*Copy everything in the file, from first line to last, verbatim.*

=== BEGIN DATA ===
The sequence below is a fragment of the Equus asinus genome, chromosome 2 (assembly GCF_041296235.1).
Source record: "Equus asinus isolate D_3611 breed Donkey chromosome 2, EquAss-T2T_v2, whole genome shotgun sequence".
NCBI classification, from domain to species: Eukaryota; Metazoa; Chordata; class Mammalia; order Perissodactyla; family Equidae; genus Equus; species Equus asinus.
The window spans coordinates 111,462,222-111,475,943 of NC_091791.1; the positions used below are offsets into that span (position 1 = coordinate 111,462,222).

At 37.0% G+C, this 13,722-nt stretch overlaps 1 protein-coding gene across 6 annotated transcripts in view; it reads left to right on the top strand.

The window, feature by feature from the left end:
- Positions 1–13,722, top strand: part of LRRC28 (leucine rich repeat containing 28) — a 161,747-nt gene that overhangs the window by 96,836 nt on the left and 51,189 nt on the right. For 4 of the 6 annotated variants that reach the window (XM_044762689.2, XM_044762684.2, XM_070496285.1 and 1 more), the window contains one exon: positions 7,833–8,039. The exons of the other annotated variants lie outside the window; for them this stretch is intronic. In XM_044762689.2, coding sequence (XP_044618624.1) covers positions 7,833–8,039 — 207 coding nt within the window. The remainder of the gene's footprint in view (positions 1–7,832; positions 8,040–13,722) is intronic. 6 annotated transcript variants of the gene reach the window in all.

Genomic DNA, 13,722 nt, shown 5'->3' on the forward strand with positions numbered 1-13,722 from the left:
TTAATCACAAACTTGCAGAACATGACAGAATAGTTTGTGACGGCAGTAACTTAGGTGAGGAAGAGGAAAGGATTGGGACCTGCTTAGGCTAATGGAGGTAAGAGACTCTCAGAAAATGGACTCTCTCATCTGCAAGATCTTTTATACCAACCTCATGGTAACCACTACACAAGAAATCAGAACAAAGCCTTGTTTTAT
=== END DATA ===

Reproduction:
The sequence below is a fragment of the Equus asinus genome, chromosome 2 (assembly GCF_041296235.1).
Source record: "Equus asinus isolate D_3611 breed Donkey chromosome 2, EquAss-T2T_v2, whole genome shotgun sequence".
NCBI classification, from domain to species: Eukaryota; Metazoa; Chordata; class Mammalia; order Perissodactyla; family Equidae; genus Equus; species Equus asinus.
The window spans coordinates 111,462,222-111,475,943 of NC_091791.1; the positions used below are offsets into that span (position 1 = coordinate 111,462,222).

At 37.0% G+C, this 13,722-nt stretch overlaps 1 protein-coding gene across 6 annotated transcripts in view; it reads left to right on the top strand.

The window, feature by feature from the left end:
- Positions 1–13,722, top strand: part of LRRC28 (leucine rich repeat containing 28) — a 161,747-nt gene that overhangs the window by 96,836 nt on the left and 51,189 nt on the right. For 4 of the 6 annotated variants that reach the window (XM_044762689.2, XM_044762684.2, XM_070496285.1 and 1 more), the window contains one exon: positions 7,833–8,039. The exons of the other annotated variants lie outside the window; for them this stretch is intronic. In XM_044762689.2, coding sequence (XP_044618624.1) covers positions 7,833–8,039 — 207 coding nt within the window. The remainder of the gene's footprint in view (positions 1–7,832; positions 8,040–13,722) is intronic. 6 annotated transcript variants of the gene reach the window in all.

Genomic DNA, 13,722 nt, shown 5'->3' on the forward strand with positions numbered 1-13,722 from the left:
TTAATCACAAACTTGCAGAACATGACAGAATAGTTTGTGACGGCAGTAACTTAGGTGAGGAAGAGGAAAGGATTGGGACCTGCTTAGGCTAATGGAGGTAAGAGACTCTCAGAAAATGGACTCTCTCATCTGCAAGATCTTTTATACCAACCTCATGGTAACCACTACACAAGAAATCAGAACAAAGCCTTGTTTTAT